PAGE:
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Victoria Pynchon

As the co-founder of She Negotiates Consulting and Training, I offer my services as a keynote speaker, trainer and consultant....

She Mediates

ADR Services, Inc.

She Negotiates

She Negotiates

The 33 cent wage and income gap is unacceptable and unnecessary. So is the cliché glass ceiling. Bottom line, our...

Mediation and Negotiation: Give Them a Little Time

I'm always a little surprised that parties to a pre-trial settlement conference or mediation have any expectation that they might be able to resolve a dispute of years standing in half a day, or even a single day.  That they often do settle their differences in so short a time is pretty amazing when you consider the time and effort (and resulting polarization) that have gone into the litigation of that dispute. 

Mediators and settlement judges often feel as if they're fighting the clock because the parties are impatient with the process and primed to storm out of the room if they feel the other side is not negotiating in "good faith." 

Attorneys often cynically say that all we mediators do is "keep the parties in the room."  I'm certain I won't be the first to acknowledge that this task is not only one of our main objectives, sometimes it's the toughest work we will do that day, making creative problem solving; "expanding the distributive bargaining pie," reality testing and re-framing the parties' options seem like child's play.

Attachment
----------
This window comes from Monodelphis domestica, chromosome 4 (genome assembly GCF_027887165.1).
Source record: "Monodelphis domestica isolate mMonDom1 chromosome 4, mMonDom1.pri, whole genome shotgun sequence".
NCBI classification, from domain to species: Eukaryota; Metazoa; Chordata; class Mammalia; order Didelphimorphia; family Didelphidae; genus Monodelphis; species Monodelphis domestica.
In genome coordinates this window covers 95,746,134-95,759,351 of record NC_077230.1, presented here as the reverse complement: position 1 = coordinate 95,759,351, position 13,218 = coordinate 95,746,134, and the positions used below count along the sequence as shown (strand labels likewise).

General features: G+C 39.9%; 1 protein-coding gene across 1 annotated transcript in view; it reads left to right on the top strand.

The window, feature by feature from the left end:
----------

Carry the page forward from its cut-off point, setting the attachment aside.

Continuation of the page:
From the mediator's seat, I have one modest request for counsel and their clients -- have a little patience with the process.

More often than not, the business people need time to digest new insights, reassess their positions and perhaps even check their books and records again before making a sound business decision. None of us do the rest of us a favor by demanding that people make hard decisions under the pressure of time.

Remember that readiness to make a business decision is as emotional as any other major life decision. I have seen some business people take a day or two to mourn their losses before they are ready to accept them.

I have also seen actual tears well up in the eyes of the most hardened businessmen when they realize that trial will not save them -- that a "just outcome" (i.e."I will prevail at trial and recover all of my losses") is as unlikely as winning the lottery.  This is the false promise of litigation.  It keeps alive the parties' hope that they will be completely vindicated and their adversaries punished at trial.  

Although all competitive business people, trial lawyers and commercial litigators have their Conan the Barbarian moments, the "pleasure" of victory -- as voiced here by California Governor Schwarzenegger -- remains a greater fantasy than the one about a body-builder from Austria ascending to high political office in the United States. 

Anything's possible.  But consider the likelihoods.  

And now, Arnold!! 

Comments (1)

Read through and enter the discussion by using the form at the end
Marvin Schuldiner - February 17, 2007 4:30 PM

When I end a mediation session without a settlement in place, I will always tell the parties to think about the things that were said at the session. They had a lot thrown at them at once and usually need time to assimilate things. This is especially true when having irrational reactions to probability analysis. I will then follow up with them in 2-3 weeks.

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